Infant Onesies: Buttons vs. Zippers.


No contest–zippers win every time.  For me, it’s all about efficiency–zip, one fluid  motion. Done. With buttons?  It’s like trying to herd cats.  Some onesies barbarically require the closure of 10+ mind-numbing buttons.  I should end here, but I can’t let the unanimous decision go without further explanation.

I find my lack of zippers disturbing.

The changing table is a tabernacle of sorts, a holy place where the soiled become cleansed. It’s also a scene freighted with human chaos.  Once a baby becomes reasonably coordinated, they’re sure to let us know–corkscrewing torso, limbs flying in all directions, grasping at anything within reach.  And when wailing accompanies this flailing, it’s time git-r-done and head for higher ground.  Enter: the zipper.  Done.

When baby goes DEFCON 1, buttons never find purchase, and if they do, they’re soon exploded by the writhing creature.  So, who the heck thought those crappy buttons were a good idea?  I guess we have to apply the age-old question: what came first, the button or the zipper?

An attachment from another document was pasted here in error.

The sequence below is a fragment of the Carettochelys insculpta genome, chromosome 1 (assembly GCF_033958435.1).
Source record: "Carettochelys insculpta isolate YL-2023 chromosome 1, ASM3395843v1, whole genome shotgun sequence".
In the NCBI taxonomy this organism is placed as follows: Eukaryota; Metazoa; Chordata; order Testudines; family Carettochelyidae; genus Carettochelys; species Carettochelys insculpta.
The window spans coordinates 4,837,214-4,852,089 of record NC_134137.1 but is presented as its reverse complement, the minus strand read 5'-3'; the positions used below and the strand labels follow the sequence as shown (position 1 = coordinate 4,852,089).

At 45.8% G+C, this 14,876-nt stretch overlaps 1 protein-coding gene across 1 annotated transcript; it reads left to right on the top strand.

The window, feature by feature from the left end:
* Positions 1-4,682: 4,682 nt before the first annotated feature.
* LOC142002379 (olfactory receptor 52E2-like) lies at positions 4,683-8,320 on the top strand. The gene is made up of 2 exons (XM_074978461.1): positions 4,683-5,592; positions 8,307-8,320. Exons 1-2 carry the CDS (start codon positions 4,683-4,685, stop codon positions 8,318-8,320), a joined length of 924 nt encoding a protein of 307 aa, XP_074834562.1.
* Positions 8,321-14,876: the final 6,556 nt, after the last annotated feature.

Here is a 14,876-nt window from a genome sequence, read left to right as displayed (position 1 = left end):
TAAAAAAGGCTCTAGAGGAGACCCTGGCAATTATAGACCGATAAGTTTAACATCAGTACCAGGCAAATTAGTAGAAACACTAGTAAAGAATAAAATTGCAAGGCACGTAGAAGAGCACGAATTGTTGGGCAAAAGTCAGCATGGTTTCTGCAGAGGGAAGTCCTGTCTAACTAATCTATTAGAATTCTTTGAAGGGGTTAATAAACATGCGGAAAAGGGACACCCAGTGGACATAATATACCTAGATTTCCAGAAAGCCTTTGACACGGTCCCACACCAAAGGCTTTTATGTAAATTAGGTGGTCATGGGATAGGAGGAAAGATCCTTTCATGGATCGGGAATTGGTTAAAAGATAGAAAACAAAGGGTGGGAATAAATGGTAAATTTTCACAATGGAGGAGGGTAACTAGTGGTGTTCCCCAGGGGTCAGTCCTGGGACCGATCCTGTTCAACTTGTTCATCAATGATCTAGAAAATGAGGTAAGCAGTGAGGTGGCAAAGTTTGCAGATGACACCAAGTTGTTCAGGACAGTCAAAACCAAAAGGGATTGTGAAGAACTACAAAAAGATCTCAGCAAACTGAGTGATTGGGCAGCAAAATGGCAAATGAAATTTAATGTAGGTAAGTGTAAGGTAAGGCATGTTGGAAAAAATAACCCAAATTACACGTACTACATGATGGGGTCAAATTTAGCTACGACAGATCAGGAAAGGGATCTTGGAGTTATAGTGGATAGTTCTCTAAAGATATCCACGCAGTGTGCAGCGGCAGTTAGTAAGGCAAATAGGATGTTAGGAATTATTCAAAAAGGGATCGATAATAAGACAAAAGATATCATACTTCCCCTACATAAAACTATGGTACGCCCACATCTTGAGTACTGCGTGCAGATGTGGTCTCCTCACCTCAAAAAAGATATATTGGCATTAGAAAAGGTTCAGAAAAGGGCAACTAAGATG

The Button

  • The button has been around for thousands of years, which might explain why many onesies sport this archaic method of closure (some designers are slaves to tradition).  Early button-like devices were simply adornment, until the Germans designed functional buttons in the 13th century.  So, buttons were first.

The Zipper

  • A forerunner to the zipper was patented in 1851 by Elias Howe, inventor of the sewing machine (this guy was all about closure).  Our modern zipper was eventually mass-produced by the YKK Group in 1934.  Zipper, second.

The fossil record makes no mention of the first onesie, whether a zipper or buttons were present.  Google did reveal a cool “first” onesie, though–The Clash’s First Album cover.

I can deal with 3 buttons.

Considering the speed with which our world flies (pun intended), we need more zippers, because it’s not cool when people “push our buttons.” I do have a favorite button, though: the mute button.  Click.

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